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Risk factors for early childhood infection of human herpesvirus-8 in Zambian children: The role of early childhood feeding practices

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dc.contributor.author Crabtree, Kay L.
dc.contributor.author Wojcicki, Janet M.
dc.contributor.author Minhas, Veenu
dc.contributor.author Smith, David R.
dc.contributor.author Kankasa, Chipepo
dc.contributor.author Mitchell, Charles D.
dc.contributor.author Wood, Charles
dc.date.accessioned 2019-02-24T20:22:28Z
dc.date.available 2019-02-24T20:22:28Z
dc.date.issued 2014-02
dc.identifier.citation Crabtree KL, Wojcicki JM, Minhas V, Smith DR, Kankasa C, Mitchell CD, Wood C. Risk factors for early childhood infection of human herpesvirus-8 in Zambian children: the role of early childhood feeding practices. Cancer Epidemiol Biomarkers Prev. 2014 Feb;23(2):300-8. doi: 10.1158/1055-9965.EPI-13-0730. en_US
dc.identifier.uri http://cebp.aacrjournals.org/content/23/2/300.long#
dc.identifier.uri http://hdl.handle.net/20.500.11987/349
dc.description This is a pre-copy-editing, author-produced PDF of an article accepted for publication in Cancer Epidemiology, Biomarkers & Prevention following peer review. The definitive publisher-authenticated version, Crabtree KL, Wojcicki JM, Minhas V, Smith DR, Kankasa C, Mitchell CD, Wood C. Cancer Epidemiol Biomarkers Prev. 2014 Feb;23(2):300-8. doi: 10.1158/1055-9965, is available online at http://cebp.aacrjournals.org/content/23/2/300.long. en_US
dc.description.abstract BACKGROUND: Human herpesvirus-8 (HHV-8) infection in early childhood is common throughout sub-Saharan Africa with prevalence increasing throughout childhood. Specific routes of transmission have not been clearly delineated, though HHV-8 is present in high concentrations in saliva. METHODS: To understand the horizontal transmission of HHV-8 within households to children, we enrolled for cross-sectional analysis, 251 households including 254 children, age two and under, in Lusaka, Zambia. For all children, plasma was screened for HHV-8 and HIV type I (HIV-1) and health and behavioral questionnaires were completed. Multilevel logistic regression analysis was conducted to assess independent factors for HHV-8 infection in children. RESULTS: Risk factors for HHV-8 infection included increasing number of HHV-8-positive household members [OR = 2.5; 95% confidence interval (CI), 1.9-3.3; P < 0.01] and having a primary caregiver who tested the temperature of food with their tongue before feeding the child (OR = 2.4; 95% CI, 1.93-3.30; P =0.01). Breastfeeding was protective against infection with HHV-8 for children (OR= 0.3; 95% CI, 0.16-0.72; P < 0.01). CONCLUSIONS: These results indicate that exposure to HHV-8 in the household increases risk for early childhood infection, with specific feeding behaviors likely playing a role in transmission. IMPACT: Interventions to protect children from infection should emphasize the possibility of infection through sharing of foods. en_US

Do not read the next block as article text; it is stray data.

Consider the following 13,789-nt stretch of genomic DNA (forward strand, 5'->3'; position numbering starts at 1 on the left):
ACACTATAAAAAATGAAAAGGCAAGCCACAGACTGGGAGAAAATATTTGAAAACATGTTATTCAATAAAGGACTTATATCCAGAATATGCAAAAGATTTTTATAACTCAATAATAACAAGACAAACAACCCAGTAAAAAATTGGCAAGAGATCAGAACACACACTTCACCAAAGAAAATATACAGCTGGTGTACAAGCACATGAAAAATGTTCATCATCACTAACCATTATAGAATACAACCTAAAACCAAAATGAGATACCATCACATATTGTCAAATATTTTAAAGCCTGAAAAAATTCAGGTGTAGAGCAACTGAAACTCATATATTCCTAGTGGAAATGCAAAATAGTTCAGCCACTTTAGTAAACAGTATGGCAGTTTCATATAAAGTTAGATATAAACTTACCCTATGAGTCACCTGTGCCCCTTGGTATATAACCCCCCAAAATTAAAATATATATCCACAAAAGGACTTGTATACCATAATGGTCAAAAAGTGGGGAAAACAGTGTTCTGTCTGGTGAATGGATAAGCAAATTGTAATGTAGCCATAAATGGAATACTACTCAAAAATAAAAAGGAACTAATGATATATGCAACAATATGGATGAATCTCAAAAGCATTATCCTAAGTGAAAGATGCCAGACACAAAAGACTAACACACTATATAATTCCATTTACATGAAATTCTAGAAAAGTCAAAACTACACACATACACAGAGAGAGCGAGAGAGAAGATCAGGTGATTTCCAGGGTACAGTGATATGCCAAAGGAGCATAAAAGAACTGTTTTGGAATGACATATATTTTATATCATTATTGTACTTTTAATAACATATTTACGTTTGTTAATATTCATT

dc.language.iso en_US en_US
dc.publisher American Association for Cancer Research en_US
dc.subject Human herpesvirus 8 en_US
dc.subject Kaposi’s sarcoma en_US
dc.subject Herpesviridae Infections en_US
dc.subject Feeding behavior en_US
dc.subject Africa, Sub-Saharan en_US
dc.subject Zambia en_US
dc.title Risk factors for early childhood infection of human herpesvirus-8 in Zambian children: The role of early childhood feeding practices en_US
dc.type Article en_US


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